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Annie Luke Turner

Annie’s work is born in the memories and emotions evoked by place and space. She is based in the Lake District in the North West of England, but often works at her small studio in the post-industrial port of Hull. As a result of these two contrasting landscapes, Annie’s paintings respond to both rural and urban environments.

After walks, drives and journeys, Annie’s work begins to evolve from a feeling for a place, it might be the light, it might be the shapes, the colours, the sense for what may have gone on there before. She is particularly drawn to understanding and investigating the history of a place. Then there’s time spent in the place and sketching - often quite figuratively, sometimes with eyes closed using the memory of the place to guide the pen.

These sketches might do nothing for months or they might go straight into the studio, sometimes onto paper, sometimes onto canvas. There’s no set plan.​

Whether on paper or canvas, what usually happens next is a process of mark-making. Probably barefoot, often with eyes closed, bringing back the feeling of the place, more of an emotional response than an attempt to draw, though sometimes there’s that too. Sometimes other places find their way in there, shapes and features that become clear but were never consciously placed. These might be lines or shapes scratched into the canvas, drawn or painted with sticks. Parts of other paintings might be torn out of others and moulded in. Sometimes they disappear forever.

Then colour, sometimes thick and textural, other times just a translucent surface, sometimes scraped off entirely.


This process can take weeks and months.


Paint applied and removed, marks made and hidden then scraped back and revealed.


And then one day the painting says done.


The canvas has become a landscape and a story in itself, like the shapes of the buildings of a long-gone village revealed in the colours of sun scorched turf.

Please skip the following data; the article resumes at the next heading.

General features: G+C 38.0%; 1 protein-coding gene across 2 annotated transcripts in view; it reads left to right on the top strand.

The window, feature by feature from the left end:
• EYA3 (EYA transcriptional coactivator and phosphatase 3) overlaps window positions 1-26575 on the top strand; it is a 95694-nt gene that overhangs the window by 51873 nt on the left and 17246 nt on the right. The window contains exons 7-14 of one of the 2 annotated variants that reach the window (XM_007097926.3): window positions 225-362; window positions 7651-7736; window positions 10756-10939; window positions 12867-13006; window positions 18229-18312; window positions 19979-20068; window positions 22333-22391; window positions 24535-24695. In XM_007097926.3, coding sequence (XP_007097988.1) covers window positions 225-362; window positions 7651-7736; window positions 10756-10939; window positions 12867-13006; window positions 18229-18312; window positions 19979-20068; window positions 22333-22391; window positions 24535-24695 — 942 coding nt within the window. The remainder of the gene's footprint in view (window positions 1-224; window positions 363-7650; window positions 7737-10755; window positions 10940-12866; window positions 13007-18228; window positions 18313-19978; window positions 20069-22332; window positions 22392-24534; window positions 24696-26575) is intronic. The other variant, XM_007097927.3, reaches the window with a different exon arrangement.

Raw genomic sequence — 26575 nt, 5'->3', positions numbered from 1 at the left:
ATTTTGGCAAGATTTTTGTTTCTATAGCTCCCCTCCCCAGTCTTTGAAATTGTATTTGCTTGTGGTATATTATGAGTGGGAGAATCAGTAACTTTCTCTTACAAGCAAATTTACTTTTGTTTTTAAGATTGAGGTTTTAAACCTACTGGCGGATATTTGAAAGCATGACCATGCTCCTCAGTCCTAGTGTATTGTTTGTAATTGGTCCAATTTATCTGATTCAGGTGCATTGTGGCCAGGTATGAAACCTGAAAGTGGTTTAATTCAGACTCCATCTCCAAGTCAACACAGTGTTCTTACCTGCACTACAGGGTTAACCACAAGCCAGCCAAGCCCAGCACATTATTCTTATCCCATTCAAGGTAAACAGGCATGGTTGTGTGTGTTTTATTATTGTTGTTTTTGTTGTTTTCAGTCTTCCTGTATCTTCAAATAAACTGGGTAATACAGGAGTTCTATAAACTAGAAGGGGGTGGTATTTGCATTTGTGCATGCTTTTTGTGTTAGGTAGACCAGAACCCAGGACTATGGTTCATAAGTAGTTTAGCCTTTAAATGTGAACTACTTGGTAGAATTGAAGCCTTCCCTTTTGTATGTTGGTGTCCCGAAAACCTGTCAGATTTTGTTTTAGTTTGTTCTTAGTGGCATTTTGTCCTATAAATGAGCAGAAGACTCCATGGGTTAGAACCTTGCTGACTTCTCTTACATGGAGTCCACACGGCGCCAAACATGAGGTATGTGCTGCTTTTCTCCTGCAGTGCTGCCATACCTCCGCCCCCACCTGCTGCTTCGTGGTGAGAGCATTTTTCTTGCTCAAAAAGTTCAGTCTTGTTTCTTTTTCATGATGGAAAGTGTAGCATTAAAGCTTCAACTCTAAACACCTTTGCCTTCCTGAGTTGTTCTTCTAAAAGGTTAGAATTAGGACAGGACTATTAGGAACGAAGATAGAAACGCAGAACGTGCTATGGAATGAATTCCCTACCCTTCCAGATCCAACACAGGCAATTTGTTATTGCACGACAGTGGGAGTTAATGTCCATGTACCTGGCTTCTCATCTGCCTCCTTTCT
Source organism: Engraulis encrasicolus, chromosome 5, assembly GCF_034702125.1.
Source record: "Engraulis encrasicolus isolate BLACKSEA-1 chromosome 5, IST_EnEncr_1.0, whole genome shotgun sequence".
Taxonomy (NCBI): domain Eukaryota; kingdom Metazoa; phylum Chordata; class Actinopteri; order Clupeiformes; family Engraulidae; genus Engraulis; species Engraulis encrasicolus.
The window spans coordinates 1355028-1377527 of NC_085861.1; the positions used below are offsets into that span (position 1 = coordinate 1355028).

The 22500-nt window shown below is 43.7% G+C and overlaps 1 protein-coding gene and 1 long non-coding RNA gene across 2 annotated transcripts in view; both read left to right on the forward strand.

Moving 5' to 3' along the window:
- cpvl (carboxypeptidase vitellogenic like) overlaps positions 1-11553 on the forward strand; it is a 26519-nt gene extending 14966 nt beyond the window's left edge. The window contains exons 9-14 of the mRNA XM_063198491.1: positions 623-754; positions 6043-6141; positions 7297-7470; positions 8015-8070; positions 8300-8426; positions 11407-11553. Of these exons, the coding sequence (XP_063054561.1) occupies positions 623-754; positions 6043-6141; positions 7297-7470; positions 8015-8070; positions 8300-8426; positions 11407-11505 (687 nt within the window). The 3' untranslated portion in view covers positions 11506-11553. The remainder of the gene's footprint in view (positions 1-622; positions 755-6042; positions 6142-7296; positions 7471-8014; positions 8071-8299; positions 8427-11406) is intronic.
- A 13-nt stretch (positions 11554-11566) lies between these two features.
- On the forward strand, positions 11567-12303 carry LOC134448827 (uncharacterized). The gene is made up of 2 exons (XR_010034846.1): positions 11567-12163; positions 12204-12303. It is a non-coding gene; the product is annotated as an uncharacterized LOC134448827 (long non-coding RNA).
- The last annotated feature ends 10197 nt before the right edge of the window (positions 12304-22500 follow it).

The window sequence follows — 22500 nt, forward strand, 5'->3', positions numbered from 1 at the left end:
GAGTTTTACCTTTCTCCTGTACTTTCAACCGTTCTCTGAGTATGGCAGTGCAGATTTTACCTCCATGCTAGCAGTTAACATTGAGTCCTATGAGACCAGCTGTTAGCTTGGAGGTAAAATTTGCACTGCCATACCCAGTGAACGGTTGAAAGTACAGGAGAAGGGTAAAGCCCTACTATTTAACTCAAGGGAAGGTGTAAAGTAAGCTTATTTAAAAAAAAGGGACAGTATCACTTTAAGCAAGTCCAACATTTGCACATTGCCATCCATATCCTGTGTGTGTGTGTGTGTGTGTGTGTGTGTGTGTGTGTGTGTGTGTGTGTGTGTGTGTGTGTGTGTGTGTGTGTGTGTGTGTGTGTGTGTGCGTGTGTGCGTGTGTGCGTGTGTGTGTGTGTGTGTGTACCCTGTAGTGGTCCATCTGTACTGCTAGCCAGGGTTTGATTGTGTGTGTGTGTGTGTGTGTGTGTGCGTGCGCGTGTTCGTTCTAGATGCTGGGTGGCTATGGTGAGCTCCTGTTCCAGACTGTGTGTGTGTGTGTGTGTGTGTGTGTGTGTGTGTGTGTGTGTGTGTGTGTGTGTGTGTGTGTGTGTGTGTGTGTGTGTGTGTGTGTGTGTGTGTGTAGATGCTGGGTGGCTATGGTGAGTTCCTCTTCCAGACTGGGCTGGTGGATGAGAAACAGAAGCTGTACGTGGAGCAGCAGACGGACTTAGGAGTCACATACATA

Annie’s parents, Wendy and Les, were keen climbers. Happy and wild childhood holidays were spent camping in Crafnant, Wales and Loch Torriden, Scotland. Educated in the 70s, Annie struggled with reading and writing and was not considered as 'academic'. She later learned as an adult that this was down to her undiagnosed dyslexia which she now regards as a strength. This alternative way of learning has allowed Annie to harness her vivid imagination and creative perception. This combined with her deep love of nature from exploring valleys and mountains, manifests in her work.

Her mum Wendy was always fascinated by the stories landscapes can tell. It was clearly a family trait: Wendy’s uncle, Leslie Peter Wenham
was a noted archaeologist responsible for many of the major excavations of York in the 50s, 60s and 70s.


The love of stories and the landscape still runs strong in Wendy - who would march Annie and her brother Keith around the English landscape searching for every possible trace of ancient monument that the map showed.


Archaeology remains a strong feature of Annie’s work seen in the layers and marks, the traces of what was once visible but which now lies beneath the surface.

For further insight into Annie's process, please watch this short film created about the way she works here.





PTLLS teaching course

Kendal College, Cumbria

BA (hons) Fine art - painting

First Class - University of Gloucestershire, Cheltenham

Foundation in Art

Calderdale Community College, Todmorden

















Art Fair – Heaton Cooper Gallery

Merz Barn Kurt Schwitters Exhibition

Selected for Cumbrian Artist of the Year Exhibition

Selected for Lakes Artists Summer Exhibition

Cologne Art Fair 

Selected for residency in Italy, Farindola as part of Farindola Art Festival with nine other international artists 

Selected for Lakes Artist Summer Exhibition


Selected for Cumbria Open Exhibition, Penrith 

Selected for 'Sweet Arts' exhibition, Brick lane, London

Solo Exhibition- Kendal Museum 

Selected for Cumbria Open 

Selected for 'Open up North' 

Selected for 'Open up North' 

Commission for Brewery Arts Centre, Kendal 

Selected for Cumbria Open 


OCG in Ambleside, The Lake District

Bellwood and Wright Gallery, Lancaster

Kunsthuis Gallery, Yorkshire

Silson Contemporary, Harrogate - exhibition in February 2019

Gallery 68, Ulveston

Awards and Residencies



2/3 month residency in remote bothy in Shetland 

Shortlisted for Cumbrian Artist of the Year

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